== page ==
Days after the Las Vegas country music festival where he performed became the site of the deadliest mass shooting in U.S. history, platinum-selling country star Lee Brice said he won’t allow fear to prevent him from playing concerts.
“I’m not going to let something like that stop me. Somebody who’s trying to instill fear and trying to take away joy, I’m not going to let that stop me,” said Brice, who performs Saturday at Vina Robles Amphitheatre in Paso Robles. “You won’t scare me off the stage. I can promise you that.”
Brice, whose hits include “I Don’t Dance,” “I Drive Your Truck” and “Hard to Love,” took the stage Friday night at the Route 91 Harvest Festival on the Las Vegas Strip, joining a lineup that included Jason Aldean, Eric Church and Sam Hunt.
“The country music fans are rabid there,” Brice said.
Digital Access for only $0.99
For the most comprehensive local coverage, subscribe today.
Brice wasn’t on the scene Sunday when a shooter opened fire on the crowd from the 32nd floor of the nearby Mandalay Resort and Casino, killing at least 59 people and wounding more than 500 others. He had just arrived in Los Angeles on his tour bus. But Brice heard about the shooting secondhand from his friend and fellow country star Jake Owen, who told him about seeing “blood everywhere.”
“I was scared to death for him and all those crew,” Brice told a South Carolina television station on Monday, calling the shooting “Satan’s work.”
On Monday, Brice tweeted, “Hearts out to Vegas. Route 91 concert, stage I played two nights ago. Musicians, fans, workers, you are all in our prayers right now.”
Brice, 38, is touring in support of his self-titled fourth album, due out Nov. 3. He’s eager to return to Vina Robles Amphitheatre, where he played a sold-out show in 2016.
“I can’t wait to get back. I think it’s going to be awesome,” Brice said.
Q: Why are you excited to share “Lee Brice” with your fans?
A: I kept this record very raw and very real. I stuck to my guns when it came to tricks and computer stuff. I wanted to keep it raw and real and have a band playing the music and me singing the songs. That’s a fine line to walk. They use a lot of tricks these days to make records sound good. ... There’s a lot of musicianship that’s not in them. ...
I’m really excited for people to see how I really am at heart, broken down, with no strings attached, with nothing to cover me up.
Q: You were invited to play at the 2016 Republican National Convention. (Brice did not perform there.) How do you feel President Donald Trump is doing so far?
A: I feel like we elected a president. I feel like everybody needs to stand behind who we have in that office and help him as much as we can. ...
The only thing I really like to see is stuff getting done. For so many years, I’ve seen stuff get talked about and not a lot of stuff get done. ...
Q: Do you feel Trump is getting stuff done? Or is he encountering too much resistance?
A: He’s definitely getting resistance. It’s kind of tough to turn on the TV and not ever see an issue being talked about. Whatever the issue might be, 90 percent of the time, I see more of this straight-up criticism or bashing of Trump (and) what he says, instead of the information we’re really turning on the news to find out about. That’s the most frustrating to me.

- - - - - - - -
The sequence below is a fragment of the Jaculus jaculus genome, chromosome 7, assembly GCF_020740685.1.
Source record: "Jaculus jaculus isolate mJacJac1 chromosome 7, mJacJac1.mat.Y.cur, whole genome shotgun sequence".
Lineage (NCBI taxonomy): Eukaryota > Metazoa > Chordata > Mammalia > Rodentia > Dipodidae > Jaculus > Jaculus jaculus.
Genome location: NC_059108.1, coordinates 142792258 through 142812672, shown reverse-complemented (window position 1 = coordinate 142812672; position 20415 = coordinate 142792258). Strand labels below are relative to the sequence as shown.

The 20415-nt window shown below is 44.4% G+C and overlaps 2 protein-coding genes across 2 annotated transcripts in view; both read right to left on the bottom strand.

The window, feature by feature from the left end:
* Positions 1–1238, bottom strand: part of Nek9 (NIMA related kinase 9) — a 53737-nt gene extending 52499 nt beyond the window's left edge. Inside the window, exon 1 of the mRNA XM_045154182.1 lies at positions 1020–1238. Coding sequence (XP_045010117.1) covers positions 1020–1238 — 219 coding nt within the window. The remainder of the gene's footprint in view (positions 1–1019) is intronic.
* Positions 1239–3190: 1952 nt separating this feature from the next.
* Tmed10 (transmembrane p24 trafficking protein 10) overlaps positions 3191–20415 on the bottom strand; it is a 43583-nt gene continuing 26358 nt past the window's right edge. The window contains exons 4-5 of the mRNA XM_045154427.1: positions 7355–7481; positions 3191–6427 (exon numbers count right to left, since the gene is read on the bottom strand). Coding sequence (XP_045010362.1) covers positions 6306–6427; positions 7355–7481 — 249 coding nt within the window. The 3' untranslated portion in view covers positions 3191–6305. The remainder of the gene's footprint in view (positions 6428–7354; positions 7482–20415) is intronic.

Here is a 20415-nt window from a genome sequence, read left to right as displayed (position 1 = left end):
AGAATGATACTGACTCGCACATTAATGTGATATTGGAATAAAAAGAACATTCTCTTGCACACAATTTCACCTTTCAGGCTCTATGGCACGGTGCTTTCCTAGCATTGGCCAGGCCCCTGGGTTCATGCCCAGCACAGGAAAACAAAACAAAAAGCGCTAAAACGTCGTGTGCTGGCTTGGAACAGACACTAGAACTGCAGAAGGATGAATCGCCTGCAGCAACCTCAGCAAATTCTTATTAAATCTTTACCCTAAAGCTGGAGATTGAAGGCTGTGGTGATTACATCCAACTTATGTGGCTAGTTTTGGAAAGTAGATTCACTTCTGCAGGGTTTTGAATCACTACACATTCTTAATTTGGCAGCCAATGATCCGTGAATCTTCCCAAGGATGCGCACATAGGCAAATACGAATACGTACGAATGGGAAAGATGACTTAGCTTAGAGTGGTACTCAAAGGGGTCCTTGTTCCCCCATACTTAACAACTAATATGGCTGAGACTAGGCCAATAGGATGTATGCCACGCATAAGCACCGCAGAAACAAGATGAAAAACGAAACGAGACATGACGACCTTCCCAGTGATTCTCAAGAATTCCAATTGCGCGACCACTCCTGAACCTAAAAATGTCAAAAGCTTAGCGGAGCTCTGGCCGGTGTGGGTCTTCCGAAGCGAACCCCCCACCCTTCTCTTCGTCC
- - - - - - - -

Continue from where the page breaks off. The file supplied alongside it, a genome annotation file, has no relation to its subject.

Q: What are you most impressed by or disappointed by so far in his presidency?
A: I think the most disappointing thing is his lack of presidential (decorum). ... I’m from a redneck town. We say what we think (laughs). I think Trump acts like a redneck sometimes. ... He says stuff that’s out of line. That’s not what presidents used to do. ...
Sometimes I think he should think before he speaks and let his actions do his talking. He might get a little more done.
Q: There’s no question that our country is divided, politically speaking. Do you feel that music has the power to heal those rifts?
A: I really do, even with what went on in Vegas...
(Country music) is not about living in the country. It’s a blue-collar music. People that are blue collar, they might fight in the backyard for fun, but if somebody else from outside of the neighborhood, that isn’t a part of your blue-collar society, comes in then you’re fighting together. You’re not fighting each other. … (On Sunday), the rednecks who were there, rednecks I grew up with, they were running into the fire. They were running into the shots to help each other.
People have asked me if I think this will stop people from going to concerts. I really think it will not. It will pull us closer together.
People who work all week to go to a concert and buy a T-shirt and buy a beer ... they’re not going to let something so hateful, so stupid take it away from them. They have too much pride, too much love for what they do.
I have a tattoo on my arm that says “Where words fail, music speaks.” I love that saying. You can argue all the day long, but if a song comes on, you’re going to stop arguing and just enjoy the music.
Q: Do you feel you owe it to your fans to keep going?
A: I’ve been playing music since I was 9 years old. I’ve been in Nashville for 20 years. I’ve been on the road for 10 years straight. The fans have been there to support me the whole way. ...
As long as the fans keep coming to my shows, I’ll keep playing.
(Note: An earlier version of this story incorrectly stated that Brice performed at last year’s Republican National Convention.)